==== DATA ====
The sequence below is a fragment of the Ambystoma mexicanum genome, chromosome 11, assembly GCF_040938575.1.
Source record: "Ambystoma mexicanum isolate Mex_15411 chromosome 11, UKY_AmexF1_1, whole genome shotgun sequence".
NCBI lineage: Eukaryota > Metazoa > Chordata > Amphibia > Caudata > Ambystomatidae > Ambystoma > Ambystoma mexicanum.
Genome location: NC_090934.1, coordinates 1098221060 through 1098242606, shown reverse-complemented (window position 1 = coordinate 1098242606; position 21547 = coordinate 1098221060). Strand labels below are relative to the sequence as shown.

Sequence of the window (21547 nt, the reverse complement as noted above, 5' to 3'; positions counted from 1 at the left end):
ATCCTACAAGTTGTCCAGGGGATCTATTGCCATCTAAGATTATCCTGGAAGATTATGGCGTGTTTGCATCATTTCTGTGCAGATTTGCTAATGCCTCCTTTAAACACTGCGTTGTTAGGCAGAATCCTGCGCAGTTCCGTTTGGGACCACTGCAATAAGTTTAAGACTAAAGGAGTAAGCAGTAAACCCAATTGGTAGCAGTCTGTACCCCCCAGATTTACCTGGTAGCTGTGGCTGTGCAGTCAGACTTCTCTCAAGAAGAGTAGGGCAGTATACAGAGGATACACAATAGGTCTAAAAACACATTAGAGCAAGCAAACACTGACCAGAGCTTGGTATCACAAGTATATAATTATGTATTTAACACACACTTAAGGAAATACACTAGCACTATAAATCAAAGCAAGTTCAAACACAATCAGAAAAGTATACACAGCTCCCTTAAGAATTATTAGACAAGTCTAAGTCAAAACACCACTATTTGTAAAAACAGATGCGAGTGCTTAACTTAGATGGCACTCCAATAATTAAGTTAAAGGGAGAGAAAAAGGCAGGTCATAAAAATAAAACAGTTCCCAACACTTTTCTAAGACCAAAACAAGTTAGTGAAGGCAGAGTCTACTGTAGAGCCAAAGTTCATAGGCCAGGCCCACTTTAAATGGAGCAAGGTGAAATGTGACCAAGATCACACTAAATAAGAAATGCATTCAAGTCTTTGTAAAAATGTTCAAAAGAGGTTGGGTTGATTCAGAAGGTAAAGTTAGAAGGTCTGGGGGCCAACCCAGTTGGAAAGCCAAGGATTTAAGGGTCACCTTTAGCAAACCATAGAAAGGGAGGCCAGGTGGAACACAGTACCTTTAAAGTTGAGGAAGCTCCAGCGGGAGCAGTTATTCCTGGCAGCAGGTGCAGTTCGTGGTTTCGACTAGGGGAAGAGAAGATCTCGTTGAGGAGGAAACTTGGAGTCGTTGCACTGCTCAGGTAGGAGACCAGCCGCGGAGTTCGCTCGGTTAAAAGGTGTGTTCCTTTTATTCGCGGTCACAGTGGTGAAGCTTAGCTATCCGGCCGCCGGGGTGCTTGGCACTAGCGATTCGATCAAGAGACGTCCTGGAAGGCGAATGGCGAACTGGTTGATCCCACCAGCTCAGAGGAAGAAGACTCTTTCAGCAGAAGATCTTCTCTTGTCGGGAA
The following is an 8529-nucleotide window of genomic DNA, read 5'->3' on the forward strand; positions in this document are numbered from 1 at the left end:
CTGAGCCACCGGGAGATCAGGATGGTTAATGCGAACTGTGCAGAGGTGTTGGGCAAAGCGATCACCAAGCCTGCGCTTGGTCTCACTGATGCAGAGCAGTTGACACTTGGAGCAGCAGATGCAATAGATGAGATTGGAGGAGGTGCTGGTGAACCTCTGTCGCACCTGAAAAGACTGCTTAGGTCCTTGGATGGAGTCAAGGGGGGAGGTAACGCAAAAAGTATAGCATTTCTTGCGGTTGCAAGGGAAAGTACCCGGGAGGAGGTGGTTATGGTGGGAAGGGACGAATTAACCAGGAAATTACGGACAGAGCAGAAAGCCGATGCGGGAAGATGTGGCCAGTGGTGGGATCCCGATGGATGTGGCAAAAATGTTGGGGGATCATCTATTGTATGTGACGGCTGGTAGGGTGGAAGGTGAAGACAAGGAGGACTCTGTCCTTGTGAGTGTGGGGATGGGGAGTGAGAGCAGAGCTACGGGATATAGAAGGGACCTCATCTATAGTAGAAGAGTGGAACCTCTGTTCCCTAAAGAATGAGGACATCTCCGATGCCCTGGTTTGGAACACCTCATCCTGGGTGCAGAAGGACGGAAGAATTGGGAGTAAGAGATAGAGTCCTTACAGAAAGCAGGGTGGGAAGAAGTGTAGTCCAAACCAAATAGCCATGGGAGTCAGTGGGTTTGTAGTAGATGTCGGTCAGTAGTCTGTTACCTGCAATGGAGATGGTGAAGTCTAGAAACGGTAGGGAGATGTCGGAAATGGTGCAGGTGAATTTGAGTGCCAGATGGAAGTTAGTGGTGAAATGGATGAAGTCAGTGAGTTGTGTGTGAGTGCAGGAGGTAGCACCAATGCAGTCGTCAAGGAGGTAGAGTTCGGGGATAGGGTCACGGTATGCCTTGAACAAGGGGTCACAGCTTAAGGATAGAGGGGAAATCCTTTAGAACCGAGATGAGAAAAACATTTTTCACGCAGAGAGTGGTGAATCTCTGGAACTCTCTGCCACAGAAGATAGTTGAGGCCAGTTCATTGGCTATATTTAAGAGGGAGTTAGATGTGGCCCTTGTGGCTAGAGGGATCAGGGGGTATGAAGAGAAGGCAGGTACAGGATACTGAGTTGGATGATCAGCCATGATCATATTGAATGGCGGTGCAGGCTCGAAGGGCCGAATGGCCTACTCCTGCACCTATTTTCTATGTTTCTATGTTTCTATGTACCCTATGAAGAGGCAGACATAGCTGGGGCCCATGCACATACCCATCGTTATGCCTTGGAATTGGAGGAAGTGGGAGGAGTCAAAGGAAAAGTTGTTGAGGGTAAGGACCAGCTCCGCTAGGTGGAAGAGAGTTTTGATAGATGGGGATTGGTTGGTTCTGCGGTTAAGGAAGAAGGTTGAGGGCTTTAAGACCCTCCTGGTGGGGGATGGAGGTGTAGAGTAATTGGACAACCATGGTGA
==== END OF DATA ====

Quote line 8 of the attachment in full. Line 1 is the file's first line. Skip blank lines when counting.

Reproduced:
CTGAGCCACCGGGAGATCAGGATGGTTAATGCGAACTGTGCAGAGGTGTTGGGCAAAGCGATCACCAAGCCTGCGCTTGGTCTCACTGATGCAGAGCAGTTGACACTTGGAGCAGCAGATGCAATAGATGAGATTGGAGGAGGTGCTGGTGAACCTCTGTCGCACCTGAAAAGACTGCTTAGGTCCTTGGATGGAGTCAAGGGGGGAGGTAACGCAAAAAGTATAGCATTTCTTGCGGTTGCAAGGGAAAGTACCCGGGAGGAGGTGGTTATGGTGGGAAGGGACGAATTAACCAGGAAATTACGGACAGAGCAGAAAGCCGATGCGGGAAGATGTGGCCAGTGGTGGGATCCCGATGGATGTGGCAAAAATGTTGGGGGATCATCTATTGTATGTGACGGCTGGTAGGGTGGAAGGTGAAGACAAGGAGGACTCTGTCCTTGTGAGTGTGGGGATGGGGAGTGAGAGCAGAGCTACGGGATATAGAAGGGACCTCATCTATAGTAGAAGAGTGGAACCTCTGTTCCCTAAAGAATGAGGACATCTCCGATGCCCTGGTTTGGAACACCTCATCCTGGGTGCAGAAGGACGGAAGAATTGGGAGTAAGAGATAGAGTCCTTACAGAAAGCAGGGTGGGAAGAAGTGTAGTCCAAACCAAATAGCCATGGGAGTCAGTGGGTTTGTAGTAGATGTCGGTCAGTAGTCTGTTACCTGCAATGGAGATGGTGAAGTCTAGAAACGGTAGGGAGATGTCGGAAATGGTGCAGGTGAATTTGAGTGCCAGATGGAAGTTAGTGGTGAAATGGATGAAGTCAGTGAGTTGTGTGTGAGTGCAGGAGGTAGCACCAATGCAGTCGTCAAGGAGGTAGAGTTCGGGGATAGGGTCACGGTATGCCTTGAACAAGGGGTCACAGCTTAAGGATAGAGGGGAAATCCTTTAGAACCGAGATGAGAAAAACATTTTTCACGCAGAGAGTGGTGAATCTCTGGAACTCTCTGCCACAGAAGATAGTTGAGGCCAGTTCATTGGCTATATTTAAGAGGGAGTTAGATGTGGCCCTTGTGGCTAGAGGGATCAGGGGGTATGAAGAGAAGGCAGGTACAGGATACTGAGTTGGATGATCAGCCATGATCATATTGAATGGCGGTGCAGGCTCGAAGGGCCGAATGGCCTACTCCTGCACCTATTTTCTATGTTTCTATGTTTCTATGTACCCTATGAAGAGGCAGACATAGCTGGGGCCCATGCACATACCCATCGTTATGCCTTGGAATTGGAGGAAGTGGGAGGAGTCAAAGGAAAAGTTGTTGAGGGTAAGGACCAGCTCCGCTAGGTGGAAGAGAGTTTTGATAGATGGGGATTGGTTGGTTCTGCGGTTAAGGAAGAAGGTTGAGGGCTTTAAGACCCTCCTGGTGGGGGATGGAGGTGTAGAGTAATTGGACAACCATGGTGA